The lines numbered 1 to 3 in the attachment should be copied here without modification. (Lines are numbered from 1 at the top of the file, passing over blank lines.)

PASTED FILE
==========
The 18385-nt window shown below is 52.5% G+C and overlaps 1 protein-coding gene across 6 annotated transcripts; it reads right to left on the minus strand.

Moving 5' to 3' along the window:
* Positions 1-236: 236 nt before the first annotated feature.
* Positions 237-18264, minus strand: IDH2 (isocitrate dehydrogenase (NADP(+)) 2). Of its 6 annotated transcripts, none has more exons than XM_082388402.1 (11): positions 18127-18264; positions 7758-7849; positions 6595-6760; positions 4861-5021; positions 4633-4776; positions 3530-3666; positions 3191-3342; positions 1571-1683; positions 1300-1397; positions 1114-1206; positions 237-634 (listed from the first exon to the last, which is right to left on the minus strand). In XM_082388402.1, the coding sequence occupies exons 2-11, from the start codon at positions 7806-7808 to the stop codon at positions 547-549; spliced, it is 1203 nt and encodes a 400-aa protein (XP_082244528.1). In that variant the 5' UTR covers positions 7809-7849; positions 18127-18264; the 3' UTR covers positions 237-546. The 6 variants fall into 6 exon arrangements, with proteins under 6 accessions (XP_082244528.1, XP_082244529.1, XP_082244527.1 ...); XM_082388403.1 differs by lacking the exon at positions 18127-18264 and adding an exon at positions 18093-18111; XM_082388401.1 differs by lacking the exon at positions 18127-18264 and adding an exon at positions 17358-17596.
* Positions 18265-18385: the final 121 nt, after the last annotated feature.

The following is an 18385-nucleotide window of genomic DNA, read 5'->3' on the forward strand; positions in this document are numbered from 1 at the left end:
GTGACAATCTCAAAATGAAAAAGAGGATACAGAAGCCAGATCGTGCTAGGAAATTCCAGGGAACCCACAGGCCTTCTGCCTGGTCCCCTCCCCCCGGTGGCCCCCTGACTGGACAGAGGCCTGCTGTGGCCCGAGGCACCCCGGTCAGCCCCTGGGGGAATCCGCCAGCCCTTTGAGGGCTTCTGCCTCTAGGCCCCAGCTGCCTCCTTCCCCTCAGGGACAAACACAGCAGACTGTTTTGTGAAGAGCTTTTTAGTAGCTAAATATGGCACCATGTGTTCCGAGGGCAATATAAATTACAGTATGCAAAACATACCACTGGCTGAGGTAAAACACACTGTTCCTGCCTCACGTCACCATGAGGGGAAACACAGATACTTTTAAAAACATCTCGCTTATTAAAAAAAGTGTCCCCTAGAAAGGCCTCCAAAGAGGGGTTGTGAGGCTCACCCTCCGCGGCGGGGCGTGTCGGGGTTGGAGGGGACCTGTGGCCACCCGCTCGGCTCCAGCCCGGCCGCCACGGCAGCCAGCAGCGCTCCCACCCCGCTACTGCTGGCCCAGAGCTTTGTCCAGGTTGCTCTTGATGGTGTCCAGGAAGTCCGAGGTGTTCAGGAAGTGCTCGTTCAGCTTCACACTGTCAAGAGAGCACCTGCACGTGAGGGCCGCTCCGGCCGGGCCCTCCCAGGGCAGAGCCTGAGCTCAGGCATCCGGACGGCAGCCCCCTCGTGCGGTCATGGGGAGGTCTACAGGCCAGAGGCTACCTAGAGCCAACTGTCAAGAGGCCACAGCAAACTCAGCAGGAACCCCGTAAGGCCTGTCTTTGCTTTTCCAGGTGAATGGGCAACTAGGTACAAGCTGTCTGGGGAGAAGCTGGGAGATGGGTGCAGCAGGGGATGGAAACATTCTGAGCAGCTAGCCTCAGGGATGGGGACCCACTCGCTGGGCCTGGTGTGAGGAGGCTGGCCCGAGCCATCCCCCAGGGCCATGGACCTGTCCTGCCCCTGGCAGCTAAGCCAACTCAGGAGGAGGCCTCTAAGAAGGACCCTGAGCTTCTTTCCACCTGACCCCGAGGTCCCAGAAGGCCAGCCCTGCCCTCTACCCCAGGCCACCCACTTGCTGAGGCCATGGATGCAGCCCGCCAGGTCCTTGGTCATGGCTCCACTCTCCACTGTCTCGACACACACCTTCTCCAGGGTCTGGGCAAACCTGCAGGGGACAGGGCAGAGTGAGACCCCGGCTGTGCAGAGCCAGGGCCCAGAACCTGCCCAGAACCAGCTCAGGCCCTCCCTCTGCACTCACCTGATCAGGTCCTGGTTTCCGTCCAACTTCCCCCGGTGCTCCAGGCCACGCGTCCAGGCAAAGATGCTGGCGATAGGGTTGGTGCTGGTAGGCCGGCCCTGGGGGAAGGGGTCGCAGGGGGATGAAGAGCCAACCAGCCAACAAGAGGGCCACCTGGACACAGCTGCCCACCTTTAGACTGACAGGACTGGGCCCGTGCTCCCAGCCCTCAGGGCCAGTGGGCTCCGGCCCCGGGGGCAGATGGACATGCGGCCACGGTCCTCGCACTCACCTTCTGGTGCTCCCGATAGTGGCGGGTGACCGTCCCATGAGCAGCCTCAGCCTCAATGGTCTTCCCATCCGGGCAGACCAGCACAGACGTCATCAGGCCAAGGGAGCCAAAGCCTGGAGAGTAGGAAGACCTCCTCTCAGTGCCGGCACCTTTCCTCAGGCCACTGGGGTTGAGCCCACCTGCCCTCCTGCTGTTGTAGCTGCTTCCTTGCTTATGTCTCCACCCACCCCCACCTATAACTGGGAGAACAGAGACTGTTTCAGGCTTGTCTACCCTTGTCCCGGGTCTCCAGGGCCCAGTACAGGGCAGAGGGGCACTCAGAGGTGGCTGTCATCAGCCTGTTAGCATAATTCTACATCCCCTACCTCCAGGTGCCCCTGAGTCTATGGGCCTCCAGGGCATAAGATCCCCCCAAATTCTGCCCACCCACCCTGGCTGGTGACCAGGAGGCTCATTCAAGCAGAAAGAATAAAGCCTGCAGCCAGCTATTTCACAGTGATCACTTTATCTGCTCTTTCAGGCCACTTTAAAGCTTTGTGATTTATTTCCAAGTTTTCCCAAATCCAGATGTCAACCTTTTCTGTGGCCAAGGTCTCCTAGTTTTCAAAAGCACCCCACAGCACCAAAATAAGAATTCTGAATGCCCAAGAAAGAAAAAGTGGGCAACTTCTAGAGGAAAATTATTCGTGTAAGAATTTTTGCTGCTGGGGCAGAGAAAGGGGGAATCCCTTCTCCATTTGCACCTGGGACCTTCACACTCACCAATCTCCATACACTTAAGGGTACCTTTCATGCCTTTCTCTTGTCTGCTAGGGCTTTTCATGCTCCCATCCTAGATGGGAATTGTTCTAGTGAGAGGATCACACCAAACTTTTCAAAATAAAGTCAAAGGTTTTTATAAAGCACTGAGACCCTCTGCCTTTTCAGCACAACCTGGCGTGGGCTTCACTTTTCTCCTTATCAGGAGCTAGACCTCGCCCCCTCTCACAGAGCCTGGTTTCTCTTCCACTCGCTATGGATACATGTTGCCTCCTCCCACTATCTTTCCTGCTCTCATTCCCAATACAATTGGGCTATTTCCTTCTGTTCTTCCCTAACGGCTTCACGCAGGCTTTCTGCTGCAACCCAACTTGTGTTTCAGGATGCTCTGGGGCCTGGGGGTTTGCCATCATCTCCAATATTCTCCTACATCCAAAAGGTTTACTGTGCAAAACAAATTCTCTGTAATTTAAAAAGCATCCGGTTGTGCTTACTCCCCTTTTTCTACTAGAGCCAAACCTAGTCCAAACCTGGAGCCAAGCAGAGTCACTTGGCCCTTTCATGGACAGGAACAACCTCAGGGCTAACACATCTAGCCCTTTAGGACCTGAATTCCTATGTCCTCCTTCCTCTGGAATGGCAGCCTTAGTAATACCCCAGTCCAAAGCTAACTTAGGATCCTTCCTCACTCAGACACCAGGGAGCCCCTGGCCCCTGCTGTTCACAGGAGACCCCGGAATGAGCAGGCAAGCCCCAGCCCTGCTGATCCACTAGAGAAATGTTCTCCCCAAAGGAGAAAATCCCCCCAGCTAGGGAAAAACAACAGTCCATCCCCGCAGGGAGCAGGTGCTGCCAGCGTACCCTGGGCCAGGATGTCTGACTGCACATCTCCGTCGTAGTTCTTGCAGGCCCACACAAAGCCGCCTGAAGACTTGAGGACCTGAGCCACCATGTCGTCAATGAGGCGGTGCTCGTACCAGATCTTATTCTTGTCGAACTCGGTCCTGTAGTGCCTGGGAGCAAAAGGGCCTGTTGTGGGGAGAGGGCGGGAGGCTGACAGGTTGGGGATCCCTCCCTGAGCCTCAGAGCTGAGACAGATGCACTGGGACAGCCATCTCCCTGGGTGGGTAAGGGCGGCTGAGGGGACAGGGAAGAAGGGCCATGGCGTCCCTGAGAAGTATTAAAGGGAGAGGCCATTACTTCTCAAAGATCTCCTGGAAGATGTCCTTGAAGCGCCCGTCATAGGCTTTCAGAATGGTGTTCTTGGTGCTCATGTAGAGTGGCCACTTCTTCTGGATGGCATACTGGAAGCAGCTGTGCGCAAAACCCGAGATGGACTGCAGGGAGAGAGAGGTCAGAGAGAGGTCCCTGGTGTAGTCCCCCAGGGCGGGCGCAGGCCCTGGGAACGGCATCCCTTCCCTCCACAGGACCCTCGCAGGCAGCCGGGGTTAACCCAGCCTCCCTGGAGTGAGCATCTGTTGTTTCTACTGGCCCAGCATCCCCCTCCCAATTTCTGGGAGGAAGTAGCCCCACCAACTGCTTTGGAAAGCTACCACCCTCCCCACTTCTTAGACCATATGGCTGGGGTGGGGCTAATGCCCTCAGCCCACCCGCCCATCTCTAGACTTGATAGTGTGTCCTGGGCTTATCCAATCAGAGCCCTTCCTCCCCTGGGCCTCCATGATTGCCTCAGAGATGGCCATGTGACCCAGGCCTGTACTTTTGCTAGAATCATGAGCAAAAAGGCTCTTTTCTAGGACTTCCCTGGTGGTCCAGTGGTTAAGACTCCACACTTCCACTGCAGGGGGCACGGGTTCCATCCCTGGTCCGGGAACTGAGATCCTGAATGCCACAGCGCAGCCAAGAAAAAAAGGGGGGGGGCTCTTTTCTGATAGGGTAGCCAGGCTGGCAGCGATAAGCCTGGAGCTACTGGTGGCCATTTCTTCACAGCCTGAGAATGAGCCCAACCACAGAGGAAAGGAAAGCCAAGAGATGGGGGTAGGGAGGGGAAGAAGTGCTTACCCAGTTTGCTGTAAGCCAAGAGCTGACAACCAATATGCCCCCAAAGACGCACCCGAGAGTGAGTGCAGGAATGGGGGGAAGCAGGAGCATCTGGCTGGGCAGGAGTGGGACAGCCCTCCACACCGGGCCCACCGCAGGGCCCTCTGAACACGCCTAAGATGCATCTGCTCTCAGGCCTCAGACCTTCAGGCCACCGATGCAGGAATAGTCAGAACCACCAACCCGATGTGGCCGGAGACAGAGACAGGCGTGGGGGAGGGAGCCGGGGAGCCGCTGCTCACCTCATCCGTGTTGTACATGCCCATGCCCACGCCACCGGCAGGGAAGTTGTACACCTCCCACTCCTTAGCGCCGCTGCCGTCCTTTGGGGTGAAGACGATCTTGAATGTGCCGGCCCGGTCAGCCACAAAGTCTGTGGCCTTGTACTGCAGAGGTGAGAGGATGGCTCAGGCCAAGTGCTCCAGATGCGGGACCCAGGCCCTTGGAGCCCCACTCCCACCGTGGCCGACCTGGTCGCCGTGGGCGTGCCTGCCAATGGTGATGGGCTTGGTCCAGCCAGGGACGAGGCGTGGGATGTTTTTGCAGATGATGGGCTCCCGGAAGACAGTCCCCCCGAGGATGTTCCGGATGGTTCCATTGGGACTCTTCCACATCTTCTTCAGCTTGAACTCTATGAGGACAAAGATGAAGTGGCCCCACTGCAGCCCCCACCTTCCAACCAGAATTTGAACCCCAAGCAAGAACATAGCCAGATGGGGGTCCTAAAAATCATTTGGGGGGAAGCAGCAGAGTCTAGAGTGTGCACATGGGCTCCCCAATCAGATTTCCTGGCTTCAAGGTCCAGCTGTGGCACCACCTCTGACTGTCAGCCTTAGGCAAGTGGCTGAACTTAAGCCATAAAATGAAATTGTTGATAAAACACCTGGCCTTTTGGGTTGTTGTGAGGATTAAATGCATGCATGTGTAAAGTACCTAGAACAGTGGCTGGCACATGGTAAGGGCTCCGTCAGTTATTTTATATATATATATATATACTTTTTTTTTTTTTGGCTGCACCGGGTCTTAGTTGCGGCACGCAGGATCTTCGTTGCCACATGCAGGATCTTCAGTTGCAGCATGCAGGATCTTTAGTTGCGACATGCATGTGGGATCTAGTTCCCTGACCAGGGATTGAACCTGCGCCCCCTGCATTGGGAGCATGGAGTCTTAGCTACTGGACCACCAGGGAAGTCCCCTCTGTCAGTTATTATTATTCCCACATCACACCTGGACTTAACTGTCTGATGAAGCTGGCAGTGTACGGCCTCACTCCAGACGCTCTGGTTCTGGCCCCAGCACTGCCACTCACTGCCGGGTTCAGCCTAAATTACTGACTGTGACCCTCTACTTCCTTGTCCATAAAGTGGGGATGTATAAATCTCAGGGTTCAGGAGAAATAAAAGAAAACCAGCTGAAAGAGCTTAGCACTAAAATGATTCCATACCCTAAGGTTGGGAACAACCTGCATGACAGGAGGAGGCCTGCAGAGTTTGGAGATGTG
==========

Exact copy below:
The 18385-nt window shown below is 52.5% G+C and overlaps 1 protein-coding gene across 6 annotated transcripts; it reads right to left on the minus strand.

Moving 5' to 3' along the window:
* Positions 1-236: 236 nt before the first annotated feature.